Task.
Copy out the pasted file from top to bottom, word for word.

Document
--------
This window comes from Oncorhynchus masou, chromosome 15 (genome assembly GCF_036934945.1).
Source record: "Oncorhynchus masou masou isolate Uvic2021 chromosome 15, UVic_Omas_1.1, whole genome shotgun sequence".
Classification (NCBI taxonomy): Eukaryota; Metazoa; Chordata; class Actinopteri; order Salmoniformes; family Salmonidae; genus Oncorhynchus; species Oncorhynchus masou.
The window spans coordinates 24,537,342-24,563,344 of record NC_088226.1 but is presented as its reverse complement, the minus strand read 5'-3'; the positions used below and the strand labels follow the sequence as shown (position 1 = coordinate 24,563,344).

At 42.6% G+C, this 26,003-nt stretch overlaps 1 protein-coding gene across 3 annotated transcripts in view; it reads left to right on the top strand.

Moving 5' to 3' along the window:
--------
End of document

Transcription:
This window comes from Oncorhynchus masou, chromosome 15 (genome assembly GCF_036934945.1).
Source record: "Oncorhynchus masou masou isolate Uvic2021 chromosome 15, UVic_Omas_1.1, whole genome shotgun sequence".
Classification (NCBI taxonomy): Eukaryota; Metazoa; Chordata; class Actinopteri; order Salmoniformes; family Salmonidae; genus Oncorhynchus; species Oncorhynchus masou.
The window spans coordinates 24,537,342-24,563,344 of record NC_088226.1 but is presented as its reverse complement, the minus strand read 5'-3'; the positions used below and the strand labels follow the sequence as shown (position 1 = coordinate 24,563,344).

At 42.6% G+C, this 26,003-nt stretch overlaps 1 protein-coding gene across 3 annotated transcripts in view; it reads left to right on the top strand.

Moving 5' to 3' along the window: